The Masters in Teaching salary can be a huge earnings boost for the professional educator accustomed to relying on a bachelor’s degree and the associated limited salary. Most school corporations calibrate teacher salary based on the degree level of the teacher, in addition to experience. Earning a Masters in Teaching Degree can typically be done over two years and requires roughly 30 semester hours. Unlike undergraduate teaching programs where the focus is mostly on theory with just a few semesters of practicum, the master’s level teaching program focuses extensively on best practices and methodology.
In addition to participating in field experiences at local schools, individuals who are enrolled in the master’s degree program take a concentrated course load of classes in the subject they plan to teach: math, English, social studies or science. Those who plan to teach general elementary school classes concentrate on multiple subjects.
Among the best schools for graduate level teaching degrees are the University of Southern California’s Rossier School of Education, which offers a Master of Arts in Teaching as part of its strong web-based virtual campus; and Penn State University, which offers the unique Penn Residency Master of Arts in Teaching, a one-of-a-kind graduate boarding school model.
Details About Masters in Teaching Salary
After graduating, teachers equipped with a master’s in teaching degree can typically earn between a starting base salary of $32,500 to an advanced salary of $75,000, whether as mainstream teachers, alternative teachers, special education teachers, department heads or master teachers — a designation set aside for top educators. Master teachers, paid 10 percent to 30 percent more, are becoming more coveted and popular and earn the top Masters in Teaching salary.
Factors that increase a teacher’s base salary include:
- Education: Many schools weigh the quality of the graduate school program and its reputation in determining how skilled a teacher is and how much salary is deserved. Salary differentials written into contracts stipulate that those with master’s degrees receive different salaries depending on the exact number of credit hours taken and the types of classes taken.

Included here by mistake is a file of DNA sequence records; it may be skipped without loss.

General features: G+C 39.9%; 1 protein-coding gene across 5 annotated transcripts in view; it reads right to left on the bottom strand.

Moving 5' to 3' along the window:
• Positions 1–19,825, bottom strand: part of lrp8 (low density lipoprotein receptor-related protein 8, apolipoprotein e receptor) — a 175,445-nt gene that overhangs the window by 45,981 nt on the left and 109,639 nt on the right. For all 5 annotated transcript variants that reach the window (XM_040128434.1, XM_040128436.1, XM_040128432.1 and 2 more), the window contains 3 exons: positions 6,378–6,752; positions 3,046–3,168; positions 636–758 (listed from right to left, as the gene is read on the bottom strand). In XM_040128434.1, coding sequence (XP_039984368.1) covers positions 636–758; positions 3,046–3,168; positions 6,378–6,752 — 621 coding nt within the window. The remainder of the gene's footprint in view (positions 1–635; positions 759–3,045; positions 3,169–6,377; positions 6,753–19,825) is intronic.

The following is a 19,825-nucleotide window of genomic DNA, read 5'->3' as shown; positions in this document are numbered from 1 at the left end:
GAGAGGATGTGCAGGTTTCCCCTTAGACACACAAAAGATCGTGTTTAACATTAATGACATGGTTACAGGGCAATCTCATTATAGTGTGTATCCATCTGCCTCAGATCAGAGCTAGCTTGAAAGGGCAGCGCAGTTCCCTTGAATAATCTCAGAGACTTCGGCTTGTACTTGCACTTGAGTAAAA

- Classroom Performance: Increasingly, schools are using supervisor’s evaluations and student standardized test results to shape teacher salary.
- Experience: Most schools use a step salary schedule that increases salary in increments each year as a teacher racks up experience.
- Location: A wide disparity exists across the country when it comes to teacher salaries due to cost of living, socioeconomic conditions and property taxes collected to fund schools. In New York, for example, a teacher with a master’s degree and eight years of experience can earn $104,000. In a state like Oklahoma, that same teacher would earn about $35,900.
To qualify themselves to have even more earning power in the future, teachers across the nation with master’s degrees should consider taking a graduate course or two in their spare time. Additional credit hours beyond a graduate degree are worth additional pay per credit hour in most contracts. If all the extra credit hours pertain to the teacher’s subject area, that teacher can claim a “specialization,” a designation suggesting expertise, which results in additional pay on top of the Masters in Teaching salary.